If you have plenty of income to fund your living expenses for the remainder of your life, then gift  money to your loved ones while you are still alive. You get to see how their early inheritance benefits their lives and your estate will avoid probate fees on the gifted amount.

4. Set Up a Trust

Trusts are a great way to avoid probate since all assets are transferred to the trust bypassing the estate. The trust is managed by a trustee whom you appoint.

Design is intelligence made visible.


In Canada probate fees, also known as estate administration tax, can be avoided if you are smart about how you design your estate plan.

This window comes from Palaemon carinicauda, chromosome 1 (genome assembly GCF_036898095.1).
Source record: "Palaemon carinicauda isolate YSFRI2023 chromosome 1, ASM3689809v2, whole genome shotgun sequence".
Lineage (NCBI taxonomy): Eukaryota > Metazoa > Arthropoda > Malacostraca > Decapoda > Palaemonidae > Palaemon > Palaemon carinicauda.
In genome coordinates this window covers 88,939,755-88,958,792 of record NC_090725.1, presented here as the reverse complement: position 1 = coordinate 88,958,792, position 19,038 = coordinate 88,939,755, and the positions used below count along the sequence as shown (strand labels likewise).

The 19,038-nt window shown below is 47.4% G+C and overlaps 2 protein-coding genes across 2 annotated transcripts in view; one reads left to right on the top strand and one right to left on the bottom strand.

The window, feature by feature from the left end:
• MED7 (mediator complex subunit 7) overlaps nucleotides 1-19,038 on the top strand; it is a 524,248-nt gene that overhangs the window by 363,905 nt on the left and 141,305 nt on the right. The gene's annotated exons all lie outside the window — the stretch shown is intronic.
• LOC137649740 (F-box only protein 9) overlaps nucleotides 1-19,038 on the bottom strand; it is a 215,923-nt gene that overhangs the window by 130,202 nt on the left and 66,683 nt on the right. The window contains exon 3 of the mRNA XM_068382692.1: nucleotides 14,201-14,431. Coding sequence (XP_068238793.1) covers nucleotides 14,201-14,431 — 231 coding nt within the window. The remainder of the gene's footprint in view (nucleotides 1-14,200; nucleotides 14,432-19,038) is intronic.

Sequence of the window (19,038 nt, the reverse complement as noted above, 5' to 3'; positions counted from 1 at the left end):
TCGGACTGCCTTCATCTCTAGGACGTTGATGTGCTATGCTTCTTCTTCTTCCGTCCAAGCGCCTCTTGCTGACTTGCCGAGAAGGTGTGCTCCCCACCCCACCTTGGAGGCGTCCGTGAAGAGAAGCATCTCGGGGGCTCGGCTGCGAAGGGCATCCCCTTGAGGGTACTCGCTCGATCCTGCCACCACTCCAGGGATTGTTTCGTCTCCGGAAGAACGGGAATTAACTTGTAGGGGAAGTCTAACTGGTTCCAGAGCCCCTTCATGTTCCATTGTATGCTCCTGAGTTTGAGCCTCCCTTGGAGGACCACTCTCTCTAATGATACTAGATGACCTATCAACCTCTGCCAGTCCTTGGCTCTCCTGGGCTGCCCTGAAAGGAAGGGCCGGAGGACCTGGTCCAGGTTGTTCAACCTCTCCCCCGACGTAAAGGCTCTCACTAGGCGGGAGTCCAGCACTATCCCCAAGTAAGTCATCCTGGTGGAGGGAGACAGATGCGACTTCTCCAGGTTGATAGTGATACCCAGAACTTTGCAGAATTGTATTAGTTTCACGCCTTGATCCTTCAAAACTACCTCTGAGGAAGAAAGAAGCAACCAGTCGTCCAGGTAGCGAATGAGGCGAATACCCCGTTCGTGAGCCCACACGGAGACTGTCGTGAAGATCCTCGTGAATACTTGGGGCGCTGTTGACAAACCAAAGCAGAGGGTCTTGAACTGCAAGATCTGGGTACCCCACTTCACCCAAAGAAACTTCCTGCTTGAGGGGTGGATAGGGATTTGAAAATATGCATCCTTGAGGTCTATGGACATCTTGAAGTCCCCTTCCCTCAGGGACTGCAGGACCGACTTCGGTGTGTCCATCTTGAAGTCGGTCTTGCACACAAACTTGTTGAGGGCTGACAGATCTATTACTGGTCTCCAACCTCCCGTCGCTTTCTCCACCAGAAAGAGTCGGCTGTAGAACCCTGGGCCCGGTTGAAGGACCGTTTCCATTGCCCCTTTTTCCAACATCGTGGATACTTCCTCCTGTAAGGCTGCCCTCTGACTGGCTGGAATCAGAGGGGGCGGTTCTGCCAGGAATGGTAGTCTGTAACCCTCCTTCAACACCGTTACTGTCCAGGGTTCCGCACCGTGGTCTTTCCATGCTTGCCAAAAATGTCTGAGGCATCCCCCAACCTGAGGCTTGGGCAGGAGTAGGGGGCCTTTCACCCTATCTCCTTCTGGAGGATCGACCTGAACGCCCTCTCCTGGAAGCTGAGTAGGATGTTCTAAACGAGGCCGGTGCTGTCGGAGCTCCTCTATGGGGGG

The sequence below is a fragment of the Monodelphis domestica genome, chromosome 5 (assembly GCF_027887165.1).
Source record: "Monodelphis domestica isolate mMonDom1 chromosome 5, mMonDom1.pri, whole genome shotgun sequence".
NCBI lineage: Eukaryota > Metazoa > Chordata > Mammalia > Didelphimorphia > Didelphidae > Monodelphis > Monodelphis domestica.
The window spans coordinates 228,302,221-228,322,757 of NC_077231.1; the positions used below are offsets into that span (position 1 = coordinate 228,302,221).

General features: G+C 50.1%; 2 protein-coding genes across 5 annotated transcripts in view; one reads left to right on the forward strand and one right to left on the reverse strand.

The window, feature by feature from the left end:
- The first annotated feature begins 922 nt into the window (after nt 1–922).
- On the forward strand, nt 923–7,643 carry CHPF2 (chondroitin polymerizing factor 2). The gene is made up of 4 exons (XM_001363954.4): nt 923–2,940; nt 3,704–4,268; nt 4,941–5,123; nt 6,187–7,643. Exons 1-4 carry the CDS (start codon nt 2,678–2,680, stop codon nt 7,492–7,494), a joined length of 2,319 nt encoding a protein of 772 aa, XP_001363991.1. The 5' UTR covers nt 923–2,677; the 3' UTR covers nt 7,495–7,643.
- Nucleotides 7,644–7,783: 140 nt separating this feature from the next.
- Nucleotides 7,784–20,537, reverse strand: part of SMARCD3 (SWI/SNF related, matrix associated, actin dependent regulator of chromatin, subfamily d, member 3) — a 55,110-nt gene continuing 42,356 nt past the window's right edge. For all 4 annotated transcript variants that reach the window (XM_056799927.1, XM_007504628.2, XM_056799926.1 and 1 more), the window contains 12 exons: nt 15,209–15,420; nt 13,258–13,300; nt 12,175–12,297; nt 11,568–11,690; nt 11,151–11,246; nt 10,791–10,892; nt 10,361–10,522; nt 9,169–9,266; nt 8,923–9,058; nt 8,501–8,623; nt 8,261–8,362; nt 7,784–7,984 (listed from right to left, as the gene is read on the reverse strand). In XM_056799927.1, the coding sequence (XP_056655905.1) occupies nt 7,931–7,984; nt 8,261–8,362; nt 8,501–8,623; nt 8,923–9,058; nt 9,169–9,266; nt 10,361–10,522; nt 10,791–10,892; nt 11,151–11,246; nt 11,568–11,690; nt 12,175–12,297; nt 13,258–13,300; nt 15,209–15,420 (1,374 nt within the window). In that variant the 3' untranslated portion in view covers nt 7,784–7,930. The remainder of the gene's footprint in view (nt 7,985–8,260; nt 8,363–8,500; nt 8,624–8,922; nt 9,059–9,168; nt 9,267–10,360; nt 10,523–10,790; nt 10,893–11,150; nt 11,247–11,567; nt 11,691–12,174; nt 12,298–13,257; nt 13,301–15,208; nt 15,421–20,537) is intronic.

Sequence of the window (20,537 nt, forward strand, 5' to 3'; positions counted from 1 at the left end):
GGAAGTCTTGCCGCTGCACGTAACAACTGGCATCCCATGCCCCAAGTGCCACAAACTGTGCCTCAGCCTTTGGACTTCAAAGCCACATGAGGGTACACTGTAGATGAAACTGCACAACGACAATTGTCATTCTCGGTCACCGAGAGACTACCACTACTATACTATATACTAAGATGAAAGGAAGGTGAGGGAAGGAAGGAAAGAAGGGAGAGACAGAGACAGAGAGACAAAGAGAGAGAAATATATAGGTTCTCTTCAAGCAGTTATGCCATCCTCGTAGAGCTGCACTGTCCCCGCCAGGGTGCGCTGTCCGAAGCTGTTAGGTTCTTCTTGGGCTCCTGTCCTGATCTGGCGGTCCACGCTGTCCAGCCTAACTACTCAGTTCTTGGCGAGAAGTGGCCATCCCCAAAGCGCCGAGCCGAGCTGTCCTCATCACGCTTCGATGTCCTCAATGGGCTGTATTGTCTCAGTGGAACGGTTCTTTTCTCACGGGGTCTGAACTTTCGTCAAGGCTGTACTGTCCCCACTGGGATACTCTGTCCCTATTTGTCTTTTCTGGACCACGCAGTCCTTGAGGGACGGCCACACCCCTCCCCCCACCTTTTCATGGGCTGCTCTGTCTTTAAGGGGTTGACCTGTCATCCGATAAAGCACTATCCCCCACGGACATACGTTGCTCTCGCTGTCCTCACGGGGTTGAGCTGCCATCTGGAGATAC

Depending on the province, probate fees can be significant. Designing an estate plan to avoid or minimize probate costs will leave more inheritance for your loved ones.

Some of the probate avoidance ideas noted above may not be the right approach for you. Professional Estate Planners can help you design a plan with probate in mind. 

Professional Executors can help with the complexities of probate administration.

Did this article help you better understand probate and why designing an estate plan makes sense? 

We’d love to know if you’ve designed an estate plan that avoids probate. Share your experience!

Financial Concierge™ offers Professional Executor and Power of Attorney services to assist  with executor, attorney duties or help with managing daily financial activities. Learn more about Financial Concierge™ here.

Author: Janet Jackson, Contributor: Jill Chambers

DISCLAIMER: This blog is not intended to be legal or financial advice and should not be construed as anything other than for information purposes.